Angharad's growth and height have recently been measured both by the Community Dietitian and up at the Hospital during her out OPD visits. Though she remains a tot by the standards of many kindergaten behemoths who do not have DS, when compared with her Down Syndrome peers Angharad is growing resolutely in line with her 'curves'. At just over 2.25 stone and just about 93 cms (3') tall, give or take, she is on the 25th centile for weight and on the 55th for height. I.e. 75% of kids her age with DS are heavier than her and 45% of them are taller. These are the curves she has followed all her life so she is growing happily and successfully for who she is.
We've been concentrating on toilet-training these last few months. Parents of non-DS kids will be surprised that we have waited until she is 4 years old before starting this. The truth is though that her condition means that she lacked the motor-skills and muscle-tone before now. The school Nursery have joined in willingly. And the nappies have been binned. For the past 7 mornings in school Angharad has either successfully used the loo or, simply, not had any accidents. This is becoming a very positive experience. She sometimes asks to use the loo or even places her 'steps' in position and climbs up to her toilet seat (or uses the potty). But not always. And she doesn't find it easy removing clothing or getting dressed again. Still, we feel sure that she knows what's going on and is 'getting it'.
Which makes it all the more frustrating (actually, that should read 'annoying') when she battles us. She'll battle about going to the loo, about what and whether she'll eat, about doing (or not doing) something we think necessary. A favourite of hers: when in the shower with her mam she will scream as if being murdered when Nik tries to wash her hair; ditto in the bath with me she sounds like banshees being slaughtered when I attempt the same thing. (Yes, we are sure that there is nothing organically wrong with her head or ears.) It's a horrible racket and it is equally horrible when she goes limp, or makes her body as firm as a board, or - like the unions with BA - withdraws all cooperation, or even tries to pinch her mam (never her dad; she probably knows I'd pinch her back). Then, we get days like yesterday and today, when she is as good as gold. It's all about self-assertion, self-determination, choice and finding new skills and needs as she interacts with the world around her. But it's darn frustrating at times. And even more so when School tell us that she is very well behaved with them. Pah!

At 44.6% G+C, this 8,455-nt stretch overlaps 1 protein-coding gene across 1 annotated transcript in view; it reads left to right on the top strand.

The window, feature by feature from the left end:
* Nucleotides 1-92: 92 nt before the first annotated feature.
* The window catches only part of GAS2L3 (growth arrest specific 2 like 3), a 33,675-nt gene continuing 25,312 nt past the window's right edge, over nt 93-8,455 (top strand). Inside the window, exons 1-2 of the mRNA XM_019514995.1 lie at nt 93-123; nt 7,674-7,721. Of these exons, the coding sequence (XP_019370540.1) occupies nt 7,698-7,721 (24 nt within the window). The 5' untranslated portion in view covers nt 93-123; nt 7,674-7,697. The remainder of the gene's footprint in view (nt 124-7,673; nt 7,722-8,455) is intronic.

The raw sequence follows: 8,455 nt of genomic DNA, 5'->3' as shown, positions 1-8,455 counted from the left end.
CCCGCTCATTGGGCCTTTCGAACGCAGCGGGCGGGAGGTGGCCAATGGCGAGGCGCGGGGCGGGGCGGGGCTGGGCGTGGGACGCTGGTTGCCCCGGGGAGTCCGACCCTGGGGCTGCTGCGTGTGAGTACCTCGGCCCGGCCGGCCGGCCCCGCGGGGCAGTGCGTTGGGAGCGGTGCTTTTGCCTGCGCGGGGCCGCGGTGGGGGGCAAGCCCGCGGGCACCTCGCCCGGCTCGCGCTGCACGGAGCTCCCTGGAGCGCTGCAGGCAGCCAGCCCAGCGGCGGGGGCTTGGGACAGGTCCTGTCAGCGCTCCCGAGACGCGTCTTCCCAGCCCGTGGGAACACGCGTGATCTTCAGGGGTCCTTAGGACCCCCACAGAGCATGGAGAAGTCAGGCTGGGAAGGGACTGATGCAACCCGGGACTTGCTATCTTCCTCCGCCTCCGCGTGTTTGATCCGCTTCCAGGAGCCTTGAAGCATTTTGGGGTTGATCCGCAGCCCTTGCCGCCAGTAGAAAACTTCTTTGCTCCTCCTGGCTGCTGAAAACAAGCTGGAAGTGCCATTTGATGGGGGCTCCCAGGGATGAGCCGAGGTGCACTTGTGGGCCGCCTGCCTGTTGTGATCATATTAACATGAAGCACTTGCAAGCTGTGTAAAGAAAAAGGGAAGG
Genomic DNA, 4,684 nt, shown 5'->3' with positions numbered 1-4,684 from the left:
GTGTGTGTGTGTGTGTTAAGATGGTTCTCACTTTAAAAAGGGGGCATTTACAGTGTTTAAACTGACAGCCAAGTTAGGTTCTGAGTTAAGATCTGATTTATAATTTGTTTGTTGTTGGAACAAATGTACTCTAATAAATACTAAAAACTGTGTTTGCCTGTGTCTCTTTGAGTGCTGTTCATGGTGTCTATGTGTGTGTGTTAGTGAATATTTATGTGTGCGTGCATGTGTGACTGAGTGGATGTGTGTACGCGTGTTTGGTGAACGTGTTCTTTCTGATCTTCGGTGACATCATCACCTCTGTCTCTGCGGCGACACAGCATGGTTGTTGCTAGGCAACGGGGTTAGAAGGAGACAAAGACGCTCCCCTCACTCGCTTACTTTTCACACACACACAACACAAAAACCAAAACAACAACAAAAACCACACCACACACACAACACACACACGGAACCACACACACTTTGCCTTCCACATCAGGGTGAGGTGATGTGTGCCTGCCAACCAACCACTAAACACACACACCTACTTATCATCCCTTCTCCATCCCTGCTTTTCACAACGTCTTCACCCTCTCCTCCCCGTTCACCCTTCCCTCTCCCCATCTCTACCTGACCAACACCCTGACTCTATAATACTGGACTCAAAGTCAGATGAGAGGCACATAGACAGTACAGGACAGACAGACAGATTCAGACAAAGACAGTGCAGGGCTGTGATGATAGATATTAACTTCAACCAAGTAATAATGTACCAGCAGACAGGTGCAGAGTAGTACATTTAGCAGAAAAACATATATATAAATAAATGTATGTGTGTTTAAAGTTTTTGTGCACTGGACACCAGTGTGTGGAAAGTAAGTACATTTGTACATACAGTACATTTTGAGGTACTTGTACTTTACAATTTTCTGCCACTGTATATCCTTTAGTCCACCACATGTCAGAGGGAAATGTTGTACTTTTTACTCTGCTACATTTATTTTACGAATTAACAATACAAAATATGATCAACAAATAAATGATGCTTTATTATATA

Still, to end on a lovely note, four pics that show why it is all worthwhile; Angharad grinning at a party; a rare picture of her with dad (I'm normally the other side of the camera); Angharad playing fetch with the dogs; (i.e.she throws, they fetch!) and Angharad at the PARC play-centre last Friday enjoying some rays!